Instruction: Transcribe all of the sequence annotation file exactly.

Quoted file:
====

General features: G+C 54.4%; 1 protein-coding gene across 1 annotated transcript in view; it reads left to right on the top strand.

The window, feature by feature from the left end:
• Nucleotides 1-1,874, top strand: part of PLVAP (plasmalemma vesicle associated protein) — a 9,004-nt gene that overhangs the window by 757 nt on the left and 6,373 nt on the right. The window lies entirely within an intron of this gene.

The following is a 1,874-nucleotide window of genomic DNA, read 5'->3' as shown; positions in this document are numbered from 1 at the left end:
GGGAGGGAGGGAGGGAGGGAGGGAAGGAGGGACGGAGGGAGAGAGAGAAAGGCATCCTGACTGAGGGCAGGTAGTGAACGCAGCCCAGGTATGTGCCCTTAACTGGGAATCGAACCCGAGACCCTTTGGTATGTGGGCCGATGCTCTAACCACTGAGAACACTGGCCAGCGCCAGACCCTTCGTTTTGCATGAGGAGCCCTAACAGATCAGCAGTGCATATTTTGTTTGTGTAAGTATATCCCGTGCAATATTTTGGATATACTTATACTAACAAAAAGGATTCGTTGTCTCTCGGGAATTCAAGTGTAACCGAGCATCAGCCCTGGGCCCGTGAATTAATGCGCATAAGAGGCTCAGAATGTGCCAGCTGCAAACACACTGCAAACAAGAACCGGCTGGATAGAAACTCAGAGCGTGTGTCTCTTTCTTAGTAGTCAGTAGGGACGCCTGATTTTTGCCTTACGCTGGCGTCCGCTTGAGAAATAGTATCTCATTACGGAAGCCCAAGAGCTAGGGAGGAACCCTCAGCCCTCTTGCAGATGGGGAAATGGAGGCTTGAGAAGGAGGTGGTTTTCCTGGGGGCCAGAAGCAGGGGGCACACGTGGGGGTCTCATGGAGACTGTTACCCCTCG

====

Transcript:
General features: G+C 54.4%; 1 protein-coding gene across 1 annotated transcript in view; it reads left to right on the top strand.

The window, feature by feature from the left end:
• Nucleotides 1-1,874, top strand: part of PLVAP (plasmalemma vesicle associated protein) — a 9,004-nt gene that overhangs the window by 757 nt on the left and 6,373 nt on the right. The window lies entirely within an intron of this gene.

The following is a 1,874-nucleotide window of genomic DNA, read 5'->3' as shown; positions in this document are numbered from 1 at the left end:
GGGAGGGAGGGAGGGAGGGAGGGAAGGAGGGACGGAGGGAGAGAGAGAAAGGCATCCTGACTGAGGGCAGGTAGTGAACGCAGCCCAGGTATGTGCCCTTAACTGGGAATCGAACCCGAGACCCTTTGGTATGTGGGCCGATGCTCTAACCACTGAGAACACTGGCCAGCGCCAGACCCTTCGTTTTGCATGAGGAGCCCTAACAGATCAGCAGTGCATATTTTGTTTGTGTAAGTATATCCCGTGCAATATTTTGGATATACTTATACTAACAAAAAGGATTCGTTGTCTCTCGGGAATTCAAGTGTAACCGAGCATCAGCCCTGGGCCCGTGAATTAATGCGCATAAGAGGCTCAGAATGTGCCAGCTGCAAACACACTGCAAACAAGAACCGGCTGGATAGAAACTCAGAGCGTGTGTCTCTTTCTTAGTAGTCAGTAGGGACGCCTGATTTTTGCCTTACGCTGGCGTCCGCTTGAGAAATAGTATCTCATTACGGAAGCCCAAGAGCTAGGGAGGAACCCTCAGCCCTCTTGCAGATGGGGAAATGGAGGCTTGAGAAGGAGGTGGTTTTCCTGGGGGCCAGAAGCAGGGGGCACACGTGGGGGTCTCATGGAGACTGTTACCCCTCG